Saturday, 25 June 2016

Pembroke College, Cambridge: big clock tower, minor Wren, medieval scraps

Like most of the older Oxbridge colleges, Pembroke is a hotchpotch. It does contain the genuinely old, but the old (that is, medieval) is often interesting just because of its small scale. Unfortunately it can rarely compete with Victorian exuberance and egotism, making the original buildings look puny, and as if that wasn't enough, you often find with old colleges the Victorian extravaganza was followed by some modern enhancements that often decides to compete with either or both of the other two styles. In the case of Pembroke, the genuinely old quad, 14th century no less, remains (at least about one side of it) but it has been so tampered with that you need a guidebook to explain what is original and what has changed. If you try hard you can imagine a real medieval quad, but to be honest, you have to import your idea from seeing one of the very few original and still recognizable medieval Oxbridge quads, such as Merton College Oxford. Even the front to Trumpington Street (shown above) has the original scale, but later stone refacing and the addition of two oriel windows. The result is more Tudor than medieval. 

Typical of the Victorians is that they would seemingly change things for the sake of it. Pembroke is famous because it contains Wren’s first building, the college chapel. It’s not the world’s greatest building, nor the worst – an acceptable enough rectangular hall-church, with elegant wood panelling inside But the Victorians were not satisfied with that. They extended the chapel by one additional bay and then rebuilt much of the end wall a few feet to the east. The purpose of this was not to change the outside so much as to incorporate four enormous columns of marble to mark where the extension begins, thereby creating a kind of chancel. Vast expense, conspicuous ostentation, and not at all in keeping with the restrained classicism of the original building. Why did the architect (Sir G G Scott Junior) do it? It’s as if he was saying, I can change any building I like, right or wrong.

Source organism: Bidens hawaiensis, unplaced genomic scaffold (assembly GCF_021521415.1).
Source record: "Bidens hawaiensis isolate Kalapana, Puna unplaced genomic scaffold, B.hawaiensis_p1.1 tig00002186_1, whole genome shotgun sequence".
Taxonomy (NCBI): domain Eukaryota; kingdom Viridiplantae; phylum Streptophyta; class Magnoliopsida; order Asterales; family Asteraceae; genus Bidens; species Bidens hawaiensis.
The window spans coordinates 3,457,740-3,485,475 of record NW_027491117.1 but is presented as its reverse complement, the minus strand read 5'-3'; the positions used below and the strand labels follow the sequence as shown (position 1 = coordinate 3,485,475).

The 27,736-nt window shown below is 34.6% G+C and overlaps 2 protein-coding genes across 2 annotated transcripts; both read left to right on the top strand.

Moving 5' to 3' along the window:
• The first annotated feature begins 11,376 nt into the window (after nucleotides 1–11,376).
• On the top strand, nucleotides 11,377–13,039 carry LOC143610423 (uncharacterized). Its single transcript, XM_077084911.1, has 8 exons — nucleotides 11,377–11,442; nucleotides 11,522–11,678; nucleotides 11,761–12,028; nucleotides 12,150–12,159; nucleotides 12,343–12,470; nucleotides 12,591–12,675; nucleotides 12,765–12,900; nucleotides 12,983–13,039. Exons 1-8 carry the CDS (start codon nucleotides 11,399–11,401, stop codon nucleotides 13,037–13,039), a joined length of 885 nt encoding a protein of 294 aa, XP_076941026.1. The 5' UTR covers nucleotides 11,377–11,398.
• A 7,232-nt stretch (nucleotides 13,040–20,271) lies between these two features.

Pevsner likes the quality of the carving on the west front of the chapel, but to be honest, it’s so high up on the street front that most people walking past will never notice if it’s good or not.
Most of the architectural history of Pembroke, like the other older colleges, is the switch from gothic to classical. It’s a bit like a parlour game, trying to spot a little bit of classicism, then pointing out inconsistencies, as in the case of “Hitcham’s Cloister”, a bit of infill joining the original quad with Wren’s chapel, which is classical inside, but which remains gothic on the outside. Nobody is going to notice this inconsistency, except Pevsner.

What all visitors will notice is the amazing clock tower on the library, by Waterhouse, which Pevsner wonderfully describes as “municipal”, imposing a feeling on all the surrounding space that this is a public square. Intimate it is not. The clock is big enough for the whole of Cambridge, not just for one small college.

The other part that I liked was that for once, the modern buildings did not impose themselves on the rest of the college; nor were they apologetic. This is Foundress Court, by Eric Parry, 1995-97. It’s a lovely understated half quad (just two sides) of student accommodation, that simply displays to good effect the lovely white stone of which it is build, with a simple but effective asymmetrical pattern of windows and recesses.

The other thing you notice is the lovely gardening. The stark lawns of the quads are contrasted by a couple of lavish herbaceous borders, and most impressive of all, some completely over-the-top planting to try to compete with some completely over-the-top Victorian building by Waterhouse (Pevsner calls it “fiercely assertive”, and you need something like a banana palm to complete with it).

The feature of Pembroke that is perhaps most noticeable to passers-by is a completely unrelated bit of connecting wall in Pembroke Street, an entrance screen that is not used as an entrance (doesn’t look as though it was ever used thus, and so has a minimal relationship with the rest of the college) but which is astonishingly eye-catching. It is, like so many of the features in Oxbridge that catch your eye, Victorian – actually just beyond Victorian, 1907 by W D Caröe. It’s a great gateway to nothing, but lovely to walk past.